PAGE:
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What are the Different Types of Leveraged Finance?

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  • Written By: Ron Davis
  • Edited By: Allegra J. Lingo
  • Last Modified Date: 20 August 2016
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Leveraged finance refers to debt financing, usually of a business, that is in excess of the norm. Businesses have two ways of financing their operations: debt and equity. Equity financing is accomplished for a small business by the owner using his personal funds to enable the business to function. A larger company will issue stock.

A business of any size may require additional funds for operation or expansion. Banks lend to businesses, usually in the form of a revolving line of credit. That means the company will draw money from the bank when it needs it, then pay it back as sales create profits. For instance, retail chains see most of their profits near Christmas, and are likely to use a line of credit in the fall to finance increasing inventory for the upcoming season. Corporate long term debt is financed by the issuance of bonds.

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Debt beyond these sources is leveraged finance. One well-understood approach is called mezzanine debt. The corporation issues bonds with warrants attached. A warrant provides the lender with an “equity kicker,” the option to buy a specified amount of stock at a specified price for a specified time. Equity kicker financing appeals because the lender accepts a lower interest rate, making it easier for the corporation to succeed, but gets the opportunity for an above market return by exercising the option to buy stock. An option is usually exercised only if the price of the stock exceeds the price specified in the option.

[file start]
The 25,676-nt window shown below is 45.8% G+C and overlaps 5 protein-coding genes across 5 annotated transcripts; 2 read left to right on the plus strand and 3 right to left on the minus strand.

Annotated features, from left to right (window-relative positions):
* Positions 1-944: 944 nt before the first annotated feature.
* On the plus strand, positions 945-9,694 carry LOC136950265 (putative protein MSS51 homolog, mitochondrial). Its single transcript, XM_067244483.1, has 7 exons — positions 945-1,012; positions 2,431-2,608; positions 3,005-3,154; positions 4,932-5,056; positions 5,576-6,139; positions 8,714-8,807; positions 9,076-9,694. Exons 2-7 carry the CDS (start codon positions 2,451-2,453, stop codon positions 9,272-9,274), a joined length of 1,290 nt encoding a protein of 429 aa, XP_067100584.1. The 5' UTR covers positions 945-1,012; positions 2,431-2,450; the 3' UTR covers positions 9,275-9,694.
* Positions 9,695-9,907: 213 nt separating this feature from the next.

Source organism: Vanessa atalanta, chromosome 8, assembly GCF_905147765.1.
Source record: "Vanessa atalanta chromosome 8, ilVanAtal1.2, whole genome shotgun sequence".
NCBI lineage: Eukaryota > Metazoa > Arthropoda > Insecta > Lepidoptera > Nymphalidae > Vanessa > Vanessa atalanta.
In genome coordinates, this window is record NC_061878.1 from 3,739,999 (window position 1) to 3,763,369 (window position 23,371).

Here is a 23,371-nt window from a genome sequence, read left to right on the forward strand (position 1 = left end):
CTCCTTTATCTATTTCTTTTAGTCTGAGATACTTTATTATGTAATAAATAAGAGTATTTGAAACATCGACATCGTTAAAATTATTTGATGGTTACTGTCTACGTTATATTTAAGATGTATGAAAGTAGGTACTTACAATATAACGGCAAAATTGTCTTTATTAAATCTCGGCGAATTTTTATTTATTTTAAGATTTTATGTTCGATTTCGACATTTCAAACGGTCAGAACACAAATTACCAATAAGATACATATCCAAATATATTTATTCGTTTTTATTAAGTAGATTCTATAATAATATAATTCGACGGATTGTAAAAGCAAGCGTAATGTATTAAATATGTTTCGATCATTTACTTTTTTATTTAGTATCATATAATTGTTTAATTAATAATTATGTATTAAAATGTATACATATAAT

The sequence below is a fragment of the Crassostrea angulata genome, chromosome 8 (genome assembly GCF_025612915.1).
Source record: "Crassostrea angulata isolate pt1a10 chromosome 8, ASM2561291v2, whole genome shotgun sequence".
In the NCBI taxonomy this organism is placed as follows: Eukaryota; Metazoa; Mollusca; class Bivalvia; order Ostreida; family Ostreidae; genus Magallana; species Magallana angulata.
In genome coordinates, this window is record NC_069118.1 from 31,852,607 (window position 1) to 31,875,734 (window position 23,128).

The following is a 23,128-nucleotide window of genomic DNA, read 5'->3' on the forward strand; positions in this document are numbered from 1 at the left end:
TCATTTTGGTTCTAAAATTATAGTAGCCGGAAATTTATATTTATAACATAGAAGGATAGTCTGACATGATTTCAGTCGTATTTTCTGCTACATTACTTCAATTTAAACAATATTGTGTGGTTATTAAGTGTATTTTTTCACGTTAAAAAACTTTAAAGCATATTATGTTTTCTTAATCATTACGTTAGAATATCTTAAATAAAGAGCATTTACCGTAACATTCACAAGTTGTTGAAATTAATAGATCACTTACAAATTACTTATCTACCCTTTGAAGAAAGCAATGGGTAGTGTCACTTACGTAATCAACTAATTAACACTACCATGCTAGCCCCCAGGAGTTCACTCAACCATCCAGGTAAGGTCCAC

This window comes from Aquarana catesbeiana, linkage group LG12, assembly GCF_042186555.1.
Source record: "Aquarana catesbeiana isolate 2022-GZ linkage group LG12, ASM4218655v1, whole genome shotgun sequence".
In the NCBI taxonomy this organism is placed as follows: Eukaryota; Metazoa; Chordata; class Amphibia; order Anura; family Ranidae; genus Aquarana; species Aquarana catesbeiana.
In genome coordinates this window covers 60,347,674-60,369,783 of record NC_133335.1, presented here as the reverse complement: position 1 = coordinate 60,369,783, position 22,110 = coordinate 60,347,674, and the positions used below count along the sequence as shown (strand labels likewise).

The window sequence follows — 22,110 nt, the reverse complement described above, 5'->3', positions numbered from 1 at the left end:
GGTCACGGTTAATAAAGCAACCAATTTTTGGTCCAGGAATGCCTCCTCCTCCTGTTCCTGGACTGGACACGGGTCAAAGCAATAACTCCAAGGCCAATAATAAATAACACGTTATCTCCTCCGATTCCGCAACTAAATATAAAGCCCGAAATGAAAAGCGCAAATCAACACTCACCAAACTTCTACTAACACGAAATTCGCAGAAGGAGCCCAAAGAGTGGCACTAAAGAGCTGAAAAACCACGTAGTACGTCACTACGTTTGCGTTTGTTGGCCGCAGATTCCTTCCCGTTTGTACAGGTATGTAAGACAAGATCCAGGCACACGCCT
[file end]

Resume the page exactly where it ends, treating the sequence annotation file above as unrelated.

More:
Leveraged finance can take another form called collateralized debt obligations (CDOs). Any form of collateral may be used, including machinery, equipment, real estate, and gold. The reason to use a CDO rather than pure debt is to reduce the interest rate the company pays by decreasing the lender’s risk. At the beginning of the 21st century, many large banks used real estate to create CDOs called mortgage backed securities (MBSs).

MBSs were sold to hedge funds, other banks, and corporate investors in amounts estimated to be in excess of $10 trillion US Dollars (USD). The MBSs were divided up into groups or tranches based on perceived risks and expected returns. Individual tranches were rated by credit rating agencies, then sold to the buyer that wanted the characteristics offered by the MBSs in that tranch. As subsequent events showed, leveraged finance can be quite risky, and even world-sized banks can be destroyed by its use.

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